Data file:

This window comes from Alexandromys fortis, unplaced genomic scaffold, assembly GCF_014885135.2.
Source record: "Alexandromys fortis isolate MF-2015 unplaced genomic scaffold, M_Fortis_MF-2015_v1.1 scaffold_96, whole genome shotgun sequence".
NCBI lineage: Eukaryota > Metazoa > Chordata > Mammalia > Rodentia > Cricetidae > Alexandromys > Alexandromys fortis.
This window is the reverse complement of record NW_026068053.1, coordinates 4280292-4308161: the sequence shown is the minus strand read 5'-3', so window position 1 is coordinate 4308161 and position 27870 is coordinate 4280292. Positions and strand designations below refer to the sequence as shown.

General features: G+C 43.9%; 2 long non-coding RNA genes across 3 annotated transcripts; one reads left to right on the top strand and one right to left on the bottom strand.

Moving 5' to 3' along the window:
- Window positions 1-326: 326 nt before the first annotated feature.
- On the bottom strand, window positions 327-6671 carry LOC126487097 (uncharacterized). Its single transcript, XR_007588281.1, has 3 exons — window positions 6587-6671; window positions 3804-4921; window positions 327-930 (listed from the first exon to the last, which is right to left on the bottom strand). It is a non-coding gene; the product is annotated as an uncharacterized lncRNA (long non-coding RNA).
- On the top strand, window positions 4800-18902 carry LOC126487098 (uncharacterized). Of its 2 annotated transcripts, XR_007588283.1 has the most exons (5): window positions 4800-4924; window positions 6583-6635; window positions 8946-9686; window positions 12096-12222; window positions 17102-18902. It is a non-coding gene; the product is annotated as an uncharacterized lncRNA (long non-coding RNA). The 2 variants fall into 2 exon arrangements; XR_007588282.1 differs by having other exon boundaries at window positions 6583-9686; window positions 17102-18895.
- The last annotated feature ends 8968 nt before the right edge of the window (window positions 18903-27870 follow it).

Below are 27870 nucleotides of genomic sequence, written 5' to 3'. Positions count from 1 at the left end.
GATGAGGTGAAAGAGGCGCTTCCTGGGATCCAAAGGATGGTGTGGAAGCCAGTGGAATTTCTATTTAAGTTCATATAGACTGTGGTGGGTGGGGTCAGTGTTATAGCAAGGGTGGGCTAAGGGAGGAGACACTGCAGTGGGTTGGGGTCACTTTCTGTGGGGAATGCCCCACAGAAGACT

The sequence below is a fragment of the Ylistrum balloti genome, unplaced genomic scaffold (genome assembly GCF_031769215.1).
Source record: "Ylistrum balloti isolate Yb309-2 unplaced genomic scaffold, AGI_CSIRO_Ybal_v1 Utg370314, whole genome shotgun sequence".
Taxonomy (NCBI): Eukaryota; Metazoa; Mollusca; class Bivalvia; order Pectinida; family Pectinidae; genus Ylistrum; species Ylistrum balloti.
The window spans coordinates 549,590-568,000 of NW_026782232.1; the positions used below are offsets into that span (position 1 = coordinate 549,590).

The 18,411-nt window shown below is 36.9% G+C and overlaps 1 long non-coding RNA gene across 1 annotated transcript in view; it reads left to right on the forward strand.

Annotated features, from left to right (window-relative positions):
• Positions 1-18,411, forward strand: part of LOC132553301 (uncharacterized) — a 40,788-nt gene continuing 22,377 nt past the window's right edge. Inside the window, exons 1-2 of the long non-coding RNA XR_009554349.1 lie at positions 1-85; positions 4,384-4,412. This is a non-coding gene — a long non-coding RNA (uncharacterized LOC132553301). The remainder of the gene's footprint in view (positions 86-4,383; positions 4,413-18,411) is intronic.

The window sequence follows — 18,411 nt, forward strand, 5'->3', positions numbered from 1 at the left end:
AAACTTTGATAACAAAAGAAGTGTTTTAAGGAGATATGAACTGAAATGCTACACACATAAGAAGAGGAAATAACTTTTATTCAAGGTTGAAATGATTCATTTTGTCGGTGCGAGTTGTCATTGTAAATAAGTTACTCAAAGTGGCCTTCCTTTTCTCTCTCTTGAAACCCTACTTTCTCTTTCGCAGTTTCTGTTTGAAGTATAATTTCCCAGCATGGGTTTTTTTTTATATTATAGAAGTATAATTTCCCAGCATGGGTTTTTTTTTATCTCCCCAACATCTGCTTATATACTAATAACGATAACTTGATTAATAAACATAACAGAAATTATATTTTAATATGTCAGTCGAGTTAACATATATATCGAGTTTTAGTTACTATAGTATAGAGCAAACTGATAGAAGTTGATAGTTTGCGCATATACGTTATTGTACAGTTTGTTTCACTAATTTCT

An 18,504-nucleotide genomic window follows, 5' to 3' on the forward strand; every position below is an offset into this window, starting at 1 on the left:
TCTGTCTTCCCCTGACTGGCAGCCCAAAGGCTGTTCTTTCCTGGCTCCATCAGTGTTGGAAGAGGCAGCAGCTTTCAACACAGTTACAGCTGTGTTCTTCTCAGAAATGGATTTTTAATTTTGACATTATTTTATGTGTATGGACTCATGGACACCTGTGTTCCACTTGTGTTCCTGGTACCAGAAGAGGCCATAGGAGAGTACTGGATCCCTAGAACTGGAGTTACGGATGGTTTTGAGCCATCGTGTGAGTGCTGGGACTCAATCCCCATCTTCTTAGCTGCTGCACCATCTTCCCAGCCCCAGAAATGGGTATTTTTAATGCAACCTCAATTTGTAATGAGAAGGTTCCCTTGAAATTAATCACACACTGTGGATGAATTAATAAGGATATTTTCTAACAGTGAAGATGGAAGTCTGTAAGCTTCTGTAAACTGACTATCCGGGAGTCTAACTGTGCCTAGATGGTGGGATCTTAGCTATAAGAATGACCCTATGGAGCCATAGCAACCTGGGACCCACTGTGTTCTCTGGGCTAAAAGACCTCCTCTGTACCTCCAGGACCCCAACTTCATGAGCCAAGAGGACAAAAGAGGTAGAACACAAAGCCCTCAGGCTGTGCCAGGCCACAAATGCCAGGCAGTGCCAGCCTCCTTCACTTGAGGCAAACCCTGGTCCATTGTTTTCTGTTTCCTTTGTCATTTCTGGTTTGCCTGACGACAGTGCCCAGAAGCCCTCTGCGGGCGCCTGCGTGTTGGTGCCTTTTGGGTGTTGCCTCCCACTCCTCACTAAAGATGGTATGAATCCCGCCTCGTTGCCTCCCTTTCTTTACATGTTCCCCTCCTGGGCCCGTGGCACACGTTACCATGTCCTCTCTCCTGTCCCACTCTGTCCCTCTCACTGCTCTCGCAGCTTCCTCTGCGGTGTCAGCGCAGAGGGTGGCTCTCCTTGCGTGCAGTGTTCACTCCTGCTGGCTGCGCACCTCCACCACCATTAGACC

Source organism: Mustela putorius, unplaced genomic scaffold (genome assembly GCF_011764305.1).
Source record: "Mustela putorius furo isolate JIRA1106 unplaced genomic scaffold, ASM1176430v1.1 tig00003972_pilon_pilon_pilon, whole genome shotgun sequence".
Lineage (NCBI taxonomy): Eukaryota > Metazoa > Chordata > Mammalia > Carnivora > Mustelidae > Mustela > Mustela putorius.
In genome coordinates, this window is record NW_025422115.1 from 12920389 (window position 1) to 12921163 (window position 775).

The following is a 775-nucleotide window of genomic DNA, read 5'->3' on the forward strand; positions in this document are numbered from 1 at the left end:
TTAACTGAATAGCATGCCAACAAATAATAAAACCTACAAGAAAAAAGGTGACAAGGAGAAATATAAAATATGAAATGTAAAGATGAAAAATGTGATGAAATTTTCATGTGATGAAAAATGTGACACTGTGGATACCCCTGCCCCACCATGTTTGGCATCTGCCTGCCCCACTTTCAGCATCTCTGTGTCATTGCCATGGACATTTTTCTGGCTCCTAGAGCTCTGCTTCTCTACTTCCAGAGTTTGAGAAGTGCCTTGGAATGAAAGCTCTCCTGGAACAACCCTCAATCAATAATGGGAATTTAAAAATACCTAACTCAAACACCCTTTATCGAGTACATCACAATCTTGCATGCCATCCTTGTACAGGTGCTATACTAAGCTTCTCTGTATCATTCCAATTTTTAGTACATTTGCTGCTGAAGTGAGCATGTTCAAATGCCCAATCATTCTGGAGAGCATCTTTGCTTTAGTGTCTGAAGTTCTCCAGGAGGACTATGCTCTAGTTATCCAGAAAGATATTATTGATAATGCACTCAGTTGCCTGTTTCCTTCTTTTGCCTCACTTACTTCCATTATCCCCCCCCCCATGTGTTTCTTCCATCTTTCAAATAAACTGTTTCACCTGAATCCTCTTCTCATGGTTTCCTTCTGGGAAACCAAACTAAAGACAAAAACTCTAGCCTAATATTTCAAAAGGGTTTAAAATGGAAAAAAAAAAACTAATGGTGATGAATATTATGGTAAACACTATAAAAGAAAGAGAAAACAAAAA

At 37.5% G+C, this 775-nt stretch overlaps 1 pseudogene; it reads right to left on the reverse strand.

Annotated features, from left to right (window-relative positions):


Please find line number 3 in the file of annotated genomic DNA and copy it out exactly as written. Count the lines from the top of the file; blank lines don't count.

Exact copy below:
NCBI lineage: Eukaryota > Metazoa > Chordata > Mammalia > Rodentia > Cricetidae > Alexandromys > Alexandromys fortis.